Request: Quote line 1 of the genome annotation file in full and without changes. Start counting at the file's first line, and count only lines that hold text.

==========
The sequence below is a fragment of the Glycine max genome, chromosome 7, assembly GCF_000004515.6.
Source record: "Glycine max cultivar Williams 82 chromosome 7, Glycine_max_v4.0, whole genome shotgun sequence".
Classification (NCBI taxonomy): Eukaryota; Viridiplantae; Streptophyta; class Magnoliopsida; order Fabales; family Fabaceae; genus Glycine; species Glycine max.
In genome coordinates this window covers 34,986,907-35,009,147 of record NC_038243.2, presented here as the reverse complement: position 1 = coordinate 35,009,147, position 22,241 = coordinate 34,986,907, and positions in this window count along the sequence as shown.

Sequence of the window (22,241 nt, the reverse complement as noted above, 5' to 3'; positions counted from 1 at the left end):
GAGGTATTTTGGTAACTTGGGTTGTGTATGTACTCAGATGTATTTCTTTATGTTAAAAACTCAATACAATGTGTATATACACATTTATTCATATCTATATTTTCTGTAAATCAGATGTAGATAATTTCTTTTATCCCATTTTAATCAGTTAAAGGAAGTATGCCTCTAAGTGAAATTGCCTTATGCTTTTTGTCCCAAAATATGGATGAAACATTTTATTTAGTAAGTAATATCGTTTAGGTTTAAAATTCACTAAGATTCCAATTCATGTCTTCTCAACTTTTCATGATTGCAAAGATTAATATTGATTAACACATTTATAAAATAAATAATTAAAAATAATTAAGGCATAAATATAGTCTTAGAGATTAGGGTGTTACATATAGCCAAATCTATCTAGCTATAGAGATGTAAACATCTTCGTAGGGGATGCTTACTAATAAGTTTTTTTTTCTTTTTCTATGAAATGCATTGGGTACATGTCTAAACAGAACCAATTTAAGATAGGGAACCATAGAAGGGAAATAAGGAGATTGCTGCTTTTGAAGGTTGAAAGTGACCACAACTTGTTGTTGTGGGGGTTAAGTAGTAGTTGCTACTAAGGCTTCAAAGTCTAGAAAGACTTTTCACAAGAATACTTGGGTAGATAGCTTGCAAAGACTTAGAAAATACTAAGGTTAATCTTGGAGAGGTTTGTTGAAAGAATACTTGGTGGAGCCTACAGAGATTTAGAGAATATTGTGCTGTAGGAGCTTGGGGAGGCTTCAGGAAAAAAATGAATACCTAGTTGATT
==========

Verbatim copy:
The sequence below is a fragment of the Glycine max genome, chromosome 7, assembly GCF_000004515.6.